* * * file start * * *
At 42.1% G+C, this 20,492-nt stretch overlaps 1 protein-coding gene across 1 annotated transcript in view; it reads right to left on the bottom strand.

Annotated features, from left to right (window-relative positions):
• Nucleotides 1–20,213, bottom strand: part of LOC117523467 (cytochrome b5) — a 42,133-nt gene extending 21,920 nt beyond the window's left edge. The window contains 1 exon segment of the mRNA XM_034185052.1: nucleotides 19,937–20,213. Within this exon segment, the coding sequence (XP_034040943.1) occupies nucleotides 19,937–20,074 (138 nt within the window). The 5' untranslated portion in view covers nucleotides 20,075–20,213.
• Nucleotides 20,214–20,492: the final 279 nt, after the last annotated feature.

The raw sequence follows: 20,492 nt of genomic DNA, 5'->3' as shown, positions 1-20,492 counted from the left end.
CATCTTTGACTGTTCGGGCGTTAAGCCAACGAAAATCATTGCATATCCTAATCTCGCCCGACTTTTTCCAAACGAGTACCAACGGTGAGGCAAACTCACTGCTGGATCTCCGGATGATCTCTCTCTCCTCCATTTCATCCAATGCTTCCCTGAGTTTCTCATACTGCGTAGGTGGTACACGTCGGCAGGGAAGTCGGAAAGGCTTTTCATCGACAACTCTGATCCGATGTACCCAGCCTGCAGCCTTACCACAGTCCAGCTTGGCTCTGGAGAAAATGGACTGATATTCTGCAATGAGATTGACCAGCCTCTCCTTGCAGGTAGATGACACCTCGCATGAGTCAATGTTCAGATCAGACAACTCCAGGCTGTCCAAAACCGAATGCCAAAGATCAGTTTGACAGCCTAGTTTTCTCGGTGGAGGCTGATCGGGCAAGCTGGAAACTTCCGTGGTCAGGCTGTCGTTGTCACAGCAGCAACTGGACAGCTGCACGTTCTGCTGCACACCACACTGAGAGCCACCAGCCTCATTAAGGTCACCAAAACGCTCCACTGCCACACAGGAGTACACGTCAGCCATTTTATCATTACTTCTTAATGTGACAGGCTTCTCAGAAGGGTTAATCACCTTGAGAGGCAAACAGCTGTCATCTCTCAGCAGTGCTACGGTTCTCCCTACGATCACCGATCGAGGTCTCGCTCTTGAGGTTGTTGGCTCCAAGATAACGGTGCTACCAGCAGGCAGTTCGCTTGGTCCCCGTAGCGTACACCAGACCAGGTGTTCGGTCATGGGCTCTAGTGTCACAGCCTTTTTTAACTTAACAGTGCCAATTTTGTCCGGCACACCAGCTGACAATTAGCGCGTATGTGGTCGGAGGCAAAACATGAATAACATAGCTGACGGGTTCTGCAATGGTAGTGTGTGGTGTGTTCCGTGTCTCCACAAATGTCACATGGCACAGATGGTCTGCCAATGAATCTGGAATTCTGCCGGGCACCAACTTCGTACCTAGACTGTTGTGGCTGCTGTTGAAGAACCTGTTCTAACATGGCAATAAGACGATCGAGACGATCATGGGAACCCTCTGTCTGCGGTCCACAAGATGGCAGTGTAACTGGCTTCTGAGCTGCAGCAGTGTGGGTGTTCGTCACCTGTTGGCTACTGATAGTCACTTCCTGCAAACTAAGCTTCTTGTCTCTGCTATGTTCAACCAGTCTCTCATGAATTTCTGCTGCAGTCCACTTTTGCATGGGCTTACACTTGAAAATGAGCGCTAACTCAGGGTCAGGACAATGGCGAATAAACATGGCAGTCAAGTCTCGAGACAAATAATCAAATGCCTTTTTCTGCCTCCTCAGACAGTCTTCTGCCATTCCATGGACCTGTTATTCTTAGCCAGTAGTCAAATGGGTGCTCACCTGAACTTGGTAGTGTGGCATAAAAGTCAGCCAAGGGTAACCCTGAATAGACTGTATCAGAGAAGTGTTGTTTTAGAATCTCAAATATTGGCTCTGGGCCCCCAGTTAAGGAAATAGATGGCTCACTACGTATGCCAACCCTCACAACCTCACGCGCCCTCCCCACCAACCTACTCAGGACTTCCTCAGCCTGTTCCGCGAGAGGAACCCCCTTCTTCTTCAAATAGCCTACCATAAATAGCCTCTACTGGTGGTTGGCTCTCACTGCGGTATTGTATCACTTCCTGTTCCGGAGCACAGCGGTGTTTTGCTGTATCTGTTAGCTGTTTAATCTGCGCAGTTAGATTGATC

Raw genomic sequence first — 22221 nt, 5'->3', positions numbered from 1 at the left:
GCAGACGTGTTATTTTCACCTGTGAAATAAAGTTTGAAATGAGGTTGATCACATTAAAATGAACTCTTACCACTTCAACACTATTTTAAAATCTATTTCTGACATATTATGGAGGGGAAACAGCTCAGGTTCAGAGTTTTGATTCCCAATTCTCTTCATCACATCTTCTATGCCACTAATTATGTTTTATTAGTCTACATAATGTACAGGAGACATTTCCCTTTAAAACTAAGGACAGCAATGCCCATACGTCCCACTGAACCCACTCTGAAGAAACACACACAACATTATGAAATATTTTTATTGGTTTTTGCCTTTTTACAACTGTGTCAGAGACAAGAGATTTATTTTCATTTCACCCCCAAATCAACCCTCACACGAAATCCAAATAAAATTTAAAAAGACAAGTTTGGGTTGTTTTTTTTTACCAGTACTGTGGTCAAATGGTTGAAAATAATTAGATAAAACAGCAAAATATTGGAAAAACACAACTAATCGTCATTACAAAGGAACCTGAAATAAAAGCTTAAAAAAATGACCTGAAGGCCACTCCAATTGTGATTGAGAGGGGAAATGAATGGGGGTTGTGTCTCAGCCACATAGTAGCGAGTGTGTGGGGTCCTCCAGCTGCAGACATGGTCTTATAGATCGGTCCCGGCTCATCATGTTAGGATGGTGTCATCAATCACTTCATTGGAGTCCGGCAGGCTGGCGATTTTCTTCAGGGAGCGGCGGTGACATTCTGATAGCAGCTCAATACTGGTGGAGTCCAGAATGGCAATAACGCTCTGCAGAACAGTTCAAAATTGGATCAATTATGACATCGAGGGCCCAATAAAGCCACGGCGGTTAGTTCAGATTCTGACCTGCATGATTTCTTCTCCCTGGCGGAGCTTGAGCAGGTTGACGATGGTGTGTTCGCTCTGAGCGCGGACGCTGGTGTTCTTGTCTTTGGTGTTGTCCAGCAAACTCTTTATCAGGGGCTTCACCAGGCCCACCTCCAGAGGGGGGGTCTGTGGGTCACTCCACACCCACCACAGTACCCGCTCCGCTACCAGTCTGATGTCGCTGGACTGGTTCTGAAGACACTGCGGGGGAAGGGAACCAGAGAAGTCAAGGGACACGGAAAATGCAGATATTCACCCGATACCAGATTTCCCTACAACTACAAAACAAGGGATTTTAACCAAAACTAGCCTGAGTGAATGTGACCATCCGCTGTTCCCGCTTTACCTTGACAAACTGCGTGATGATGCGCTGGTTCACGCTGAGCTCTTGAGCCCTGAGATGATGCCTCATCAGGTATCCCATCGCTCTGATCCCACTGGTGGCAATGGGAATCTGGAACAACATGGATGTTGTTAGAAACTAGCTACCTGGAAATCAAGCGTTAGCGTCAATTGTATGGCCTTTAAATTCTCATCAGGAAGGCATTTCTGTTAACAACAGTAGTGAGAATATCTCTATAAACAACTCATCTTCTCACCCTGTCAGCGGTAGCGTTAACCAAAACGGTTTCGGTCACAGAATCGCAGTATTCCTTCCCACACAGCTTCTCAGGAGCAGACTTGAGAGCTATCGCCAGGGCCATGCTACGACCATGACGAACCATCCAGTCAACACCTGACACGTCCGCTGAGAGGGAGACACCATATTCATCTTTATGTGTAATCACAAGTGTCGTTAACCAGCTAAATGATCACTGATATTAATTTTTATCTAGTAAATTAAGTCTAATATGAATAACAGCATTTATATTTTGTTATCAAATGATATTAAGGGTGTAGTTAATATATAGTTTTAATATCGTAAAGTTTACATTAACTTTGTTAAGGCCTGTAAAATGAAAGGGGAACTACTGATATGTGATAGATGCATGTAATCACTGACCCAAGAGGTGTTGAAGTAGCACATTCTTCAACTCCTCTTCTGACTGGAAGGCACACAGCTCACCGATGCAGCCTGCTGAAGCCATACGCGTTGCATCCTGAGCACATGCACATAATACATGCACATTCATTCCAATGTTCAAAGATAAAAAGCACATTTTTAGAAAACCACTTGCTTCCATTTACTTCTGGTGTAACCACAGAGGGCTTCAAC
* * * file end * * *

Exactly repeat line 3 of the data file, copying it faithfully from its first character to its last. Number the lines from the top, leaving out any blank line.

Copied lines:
• Nucleotides 1–20,213, bottom strand: part of LOC117523467 (cytochrome b5) — a 42,133-nt gene extending 21,920 nt beyond the window's left edge. The window contains 1 exon segment of the mRNA XM_034185052.1: nucleotides 19,937–20,213. Within this exon segment, the coding sequence (XP_034040943.1) occupies nucleotides 19,937–20,074 (138 nt within the window). The 5' untranslated portion in view covers nucleotides 20,075–20,213.